You may have heard that 2023 is the Year of the Rabbit. Like the other members of the Chinese zodiac, the Year of the Rabbit comes once every 12 years. In Chinese culture, the rabbit waits for the ideal moment and leaps into action, and is considered quite lucky, bringing a prosperous, calm year ahead. We can likely all benefit from that kind of character in the new year!

There are two species of rabbit native to Eastern and Central Washington, Nuttall’s Cottontail (Sylvilagus nutallii) and the endangered Columbia Basin Pygmy Rabbit (Brachylagus idahoensis). But interestingly, there are no rabbits native to the Puget Sound area. The small, brown rabbits we see hopping about on the West Side are Eastern Cottontails (Sylvilagus floridanus), that were introduced to several areas of Washington as a game animal beginning in the 1930s, native to the eastern United States and Central America. Cottontails have chunky, reddish- or greyish- brown fur, with large hind feet, long ears, a fluffy white tail, and white belly. As far as rabbits go, they are medium-sized, about 14 – 19 in (36 – 48 cm) long and weigh an average of 2 to 4.5 lb (1 – 2 kg). The smallest rabbits in the world are Washington’s own Columbia Basin Pygmy Rabbits, weighing just about 16 oz (0.4 kg) at maturity, while the largest rabbits in the world are domestic Flemish Giants, which can weigh up to 49 lb (20 kg)!

Rabbits are often thought to be rodents but they are Lagomorphs, in the same family as hares, pikas, and chinchillas. While rodents have two incisors on the upper jaw and are omnivorous, many eat some meat and plant matter, lagomorphs have four incisors and are strictly herbivorous. Rabbits are browsers, eating small material like twigs, buds, and bark of shrubs and trees in the dormant season, but they prefer tender green vegetation, including grasses, clovers, plantain, chickweed, and dandelion, but over one hundred local plant species are known to be eaten by cottontails. What separates hares from rabbits? Washington is home to three species of hares, and it is the length of their ears, as well as the size of their feet that separate them from rabbits.

Cottontails prefer to forage in an open area with good visibility, but where there is ample cover to hide quickly when predators are near. They are crepuscular which means that they are most active at dawn and dusk, but they also feed at night, preferring to use daylight hours for resting under cover. They are equally at home near forests, swamps, thickets, or grasslands, all of which are found at SHADOW and they will use abandoned burrows made by other animals. They make their nest in a form, a shallow bowl-shaped depression in a clump or grass or under a bush. The mother then lines the nest with grass and fur that she plucks from her belly. The babies, called kits, are born pink and naked, with their eyes closed. They are ready to leave the nest at 3-5 weeks old.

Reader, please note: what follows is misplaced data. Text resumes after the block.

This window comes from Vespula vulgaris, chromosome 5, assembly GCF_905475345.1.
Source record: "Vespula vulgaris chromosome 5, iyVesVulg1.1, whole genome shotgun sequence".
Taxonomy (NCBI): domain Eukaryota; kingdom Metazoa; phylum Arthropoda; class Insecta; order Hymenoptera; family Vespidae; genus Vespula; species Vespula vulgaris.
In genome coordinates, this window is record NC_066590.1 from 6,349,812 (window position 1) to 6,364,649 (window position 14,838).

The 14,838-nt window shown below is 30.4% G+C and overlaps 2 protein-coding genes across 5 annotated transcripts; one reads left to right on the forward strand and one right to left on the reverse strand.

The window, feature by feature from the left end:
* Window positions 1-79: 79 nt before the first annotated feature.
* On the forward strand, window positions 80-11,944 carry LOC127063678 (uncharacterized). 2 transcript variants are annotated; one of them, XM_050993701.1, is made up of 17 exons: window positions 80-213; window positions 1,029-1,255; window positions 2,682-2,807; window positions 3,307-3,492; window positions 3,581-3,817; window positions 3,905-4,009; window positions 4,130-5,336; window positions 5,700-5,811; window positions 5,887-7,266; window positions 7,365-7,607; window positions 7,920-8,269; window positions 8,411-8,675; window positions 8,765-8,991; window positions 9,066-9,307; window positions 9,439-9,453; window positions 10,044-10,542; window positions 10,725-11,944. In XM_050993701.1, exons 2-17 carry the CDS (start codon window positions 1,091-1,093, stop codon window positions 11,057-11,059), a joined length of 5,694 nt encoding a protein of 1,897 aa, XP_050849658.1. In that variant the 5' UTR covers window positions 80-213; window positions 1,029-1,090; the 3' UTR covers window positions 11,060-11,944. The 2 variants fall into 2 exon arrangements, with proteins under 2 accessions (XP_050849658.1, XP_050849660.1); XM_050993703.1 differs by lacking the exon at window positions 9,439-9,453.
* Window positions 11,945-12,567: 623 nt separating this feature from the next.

Hawks, owls, coyotes, bobcats, and foxes prey upon adult rabbits and cats prey upon young rabbits in the nest. Female rabbits are larger than the males, and are capable of incredible reproductive rates. Starting at 2-3 months of age, each female averages 3-4 litters per year, with an average of 5 kits per litter. That’s an average of 15-20 baby rabbits per female per year. It doesn’t take long for the population to explode! Unfortunately, domestic rabbits, especially those given as gifts at Easter, are often set free as well, and most don’t fare well in the wild. Most domestic breeds of rabbits have lost not only their immunity to disease, but also their ability to forage for food, hide and deceive predators, and are soon easy prey. Although domestic rabbits can breed with wild Cottontails, remember that pet bunnies deserve to be cared for as pets, not left to chance in the wild.

By: SHADOW Intern, Shelley Pasco